Deborah Gist, Rhode Island Commissioner of Elementary & Secondary Education and OU Jeannine Rainbolt College of Education alum, began her career as an elementary teacher, rising through the ranks until she was named State Superintendent of Education in the District of Columbia in 2007. As the first state superintendent in the District, she transitioned all state-level education functions to the newly formed Office of the State Superintendent of education and put into effect the accountability systems of the federal No Child Left Behind education law.  She was featured in Time Magazine’s 2010 Time 100, a list of 100 people Time sees as “the World’s Most influential People”.  Gist was honored with the Award of Distinction at the 2011 Celebration of Education in Oklahoma where she reminisced about her time at OU and how well prepared she was to enter the classroom. She especially attributes her experiences at the Institute for Child Development as part of the foundation for her success. “The coursework, mentoring, hands on experience, the feedback, the collegiality, everything about it now looking back was incredible.”

Now, Gist is frequently asked to describe her leadership style and responds “elementary leadership”, a phrase she came up with.  The phrase is rooted in her teaching experience in elementary education and also stems from her time at the Institute for Child Development at OU. During her Celebration of Education acceptance speech Gist listed the top 10 things she learned about leadership from the Institute of Child Development:

  1.  No biting. When working with a 2 year old, time must be spent talking about biting. How it’s not nice and that it hurts and as adults we too often tend to bite one another. We need to use words and use them productively to solve problems without hurting each other.
  2. Believe everyone has unique gifts and can succeed. At the Institute for Child Development, teachers spent a lot of time talking about individual students and focused on their capabilities and what they were learning, not what they didn’t know. We need to believe that everyone wants and needs to be successful.
  3. Plan, know the expected result, and get feedback. At the Institute of Child Development they knew everything they were trying to accomplish with the lesson, the unit of study which was carefully thought down from the props to the make believe area to the snack to the story at circle time and the materials for the artwork. But more importantly, the student teachers received feedback all along the way. Our leadership is most effective when we have a clear plan. We need clarity about what it is we set out to accomplish and who will be responsible for what and how we will provide feedback to one another and our team.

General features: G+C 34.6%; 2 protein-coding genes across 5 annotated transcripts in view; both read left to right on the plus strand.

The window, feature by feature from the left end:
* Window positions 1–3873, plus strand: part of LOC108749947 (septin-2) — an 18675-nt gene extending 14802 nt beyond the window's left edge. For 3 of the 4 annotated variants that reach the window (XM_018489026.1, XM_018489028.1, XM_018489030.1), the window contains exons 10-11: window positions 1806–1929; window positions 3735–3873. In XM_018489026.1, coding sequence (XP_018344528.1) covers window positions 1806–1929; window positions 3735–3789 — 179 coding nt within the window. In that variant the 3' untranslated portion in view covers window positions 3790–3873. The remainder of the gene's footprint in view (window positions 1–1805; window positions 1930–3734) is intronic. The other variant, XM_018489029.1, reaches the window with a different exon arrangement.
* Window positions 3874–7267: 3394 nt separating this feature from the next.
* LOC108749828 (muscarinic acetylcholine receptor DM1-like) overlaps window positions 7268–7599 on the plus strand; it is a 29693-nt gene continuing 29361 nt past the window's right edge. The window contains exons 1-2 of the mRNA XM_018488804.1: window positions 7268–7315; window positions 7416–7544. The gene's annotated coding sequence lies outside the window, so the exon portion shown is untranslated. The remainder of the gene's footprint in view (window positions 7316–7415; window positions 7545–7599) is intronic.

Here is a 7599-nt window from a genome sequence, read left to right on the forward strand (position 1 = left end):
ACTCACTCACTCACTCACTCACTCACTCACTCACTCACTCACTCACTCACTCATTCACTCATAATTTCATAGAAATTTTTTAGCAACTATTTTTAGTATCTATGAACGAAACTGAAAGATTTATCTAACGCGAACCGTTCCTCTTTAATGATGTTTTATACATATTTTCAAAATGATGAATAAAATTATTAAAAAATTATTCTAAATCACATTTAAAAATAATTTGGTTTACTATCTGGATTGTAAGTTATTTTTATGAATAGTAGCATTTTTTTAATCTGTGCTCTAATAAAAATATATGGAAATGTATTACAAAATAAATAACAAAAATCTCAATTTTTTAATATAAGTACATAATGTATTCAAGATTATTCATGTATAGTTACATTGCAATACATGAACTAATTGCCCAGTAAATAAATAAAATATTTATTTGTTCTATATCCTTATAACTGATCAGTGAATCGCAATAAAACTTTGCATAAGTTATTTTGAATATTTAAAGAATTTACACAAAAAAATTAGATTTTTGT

4.  Have fun. Children relish life, they can create a good time out of anything from a bubble to a puddle and it is so important for us to have a good time. Our work is very, very serious, but it doesn’t mean we can’t find joy in our work and in what we do and enjoy one another to accomplish and who will be responsible for what and how we will provide feedback to one another and our team.
  5.  Nurture the whole person. Everyone we work with from our allies to our adversaries has a complicated and whole self with hopes and wants and dreams with special talents and intellectual backgrounds with quirky characteristics and we need to get to know them. Relationships matter and showing that you appreciate your colleagues whole self will go a long way to getting the work done.
  6.  Run. We know that children have boundless energy. As we go through our day we should strive to have that kind of spirit and have a sense of urgency about our work.
  7.  Share. This one speaks for itself.
  8. Take a risk. Go on, give it a try, jump, swing higher, try the star fruit, try on that top hat, that cape, see how it feels. Touch that snake skin, put another block on top, see if it will stay up. As adults we have to be able to continue to put ourselves in experiences that might make us uncomfortable. Only then will we learn, only then will we grow, only then will we truly innovate and accomplish great things. It’s OK to be scared, but we have to jump anyway.
  9.  Celebrate together. We are very busy in our everyday lives but we need to make time to step back, reflect and to celebrate together
  10.  Get back up again. And with that Gist led the audience in singing the Itsy Bitsy Spider, complete with hand motions, a children’s song about dusting yourself off and getting back up again.



Leave a Reply

Skip to toolbar